The fact that it has three featured soloists — piano, violin and cello — makes Beethoven's Triple Concerto a difficult work to schedule.
At Clandeboye on Saturday evening, however, it was a natural combination, bringing together festival director Barry Douglas with Elina Vähälä and Andrés Díaz, two of the outstanding artists resident at this year's festival.
The singing line created by Díaz high on his cello, launching the central Largo, was an especially memorable moment.
In the concluding Rondo alla Polacca violinist Vähälä relished the sappy dance rhythms, and the playful joshing and jostling for position between the three soloists as the movement swashbuckles its way to the finishing tape was vividly and wittily projected.
Douglas, as ever at the heart of things, had also featured in part one of the evening's gala concert, playing Beethoven's Third Piano Concerto. Seated foursquare at a lidless concert Steinway, back to the audience, he seemed an indomitable figure, directing the musicians of Camerata Ireland with a vigour and intensity undiminished by an intensive week of performing, teaching and administrating.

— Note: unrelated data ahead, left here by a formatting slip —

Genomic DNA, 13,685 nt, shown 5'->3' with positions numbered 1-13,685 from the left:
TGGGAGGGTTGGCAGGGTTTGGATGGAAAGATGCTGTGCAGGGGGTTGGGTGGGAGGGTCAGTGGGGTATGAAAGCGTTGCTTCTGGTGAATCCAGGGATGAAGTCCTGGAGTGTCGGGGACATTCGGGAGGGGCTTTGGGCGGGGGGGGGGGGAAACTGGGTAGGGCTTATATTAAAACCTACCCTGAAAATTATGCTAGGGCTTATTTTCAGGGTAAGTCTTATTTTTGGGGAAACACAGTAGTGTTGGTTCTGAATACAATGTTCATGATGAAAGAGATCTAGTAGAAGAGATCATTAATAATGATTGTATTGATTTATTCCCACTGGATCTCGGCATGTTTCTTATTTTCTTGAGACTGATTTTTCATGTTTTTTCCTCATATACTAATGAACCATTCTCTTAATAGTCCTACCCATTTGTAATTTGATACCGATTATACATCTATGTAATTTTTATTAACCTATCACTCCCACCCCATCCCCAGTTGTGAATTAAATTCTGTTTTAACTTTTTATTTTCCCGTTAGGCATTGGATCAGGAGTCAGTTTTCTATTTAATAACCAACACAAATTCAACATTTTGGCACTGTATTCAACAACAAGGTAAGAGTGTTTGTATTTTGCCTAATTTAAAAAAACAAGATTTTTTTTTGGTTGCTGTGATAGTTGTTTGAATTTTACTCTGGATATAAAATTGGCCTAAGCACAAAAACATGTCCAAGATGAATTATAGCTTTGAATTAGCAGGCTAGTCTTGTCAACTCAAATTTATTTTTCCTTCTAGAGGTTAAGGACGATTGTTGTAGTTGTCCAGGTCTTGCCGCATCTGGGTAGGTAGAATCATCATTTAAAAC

There was so much here to savour — a disarmingly heartfelt Largo, the sweetly pointed contributions of the woodwind section (first oboe Dan Bates in particular), and the rhythmic snap and irrepressible joie de vivre of Douglas' own playing in the trenchant finale.
Together these two jubilant performances brought the curtain down on Clandeboye 2014, where it seems safe to say that audiences have never been more enthusiastic, nor artistic standards higher.
Over the course of the festival, music lovers have been treated not just to some of the best soloists from across the globe, but have participated in a vibrant week of performance, teaching and collaboration.
We have listened to Five Fables, translated by Seamus Heaney and brought to life in a superb score for chamber orchestra by Douglas and his young Camerata players.
The classical music gala held in Bangor's magnificent Clandeboye Estate now even branches out to also showcase some of our up-and-coming clothing designers.
This year’s fashion show was classy, if for the most part quite understated, highlighting work from the young designers of the Belfast Metropolitan College and the University of Ulster.
From Brahms to Beethoven, trad to cellos, animation, young musicians to old hands, this was an eclectic mix of high quality performance that did not suffer for stretching itself.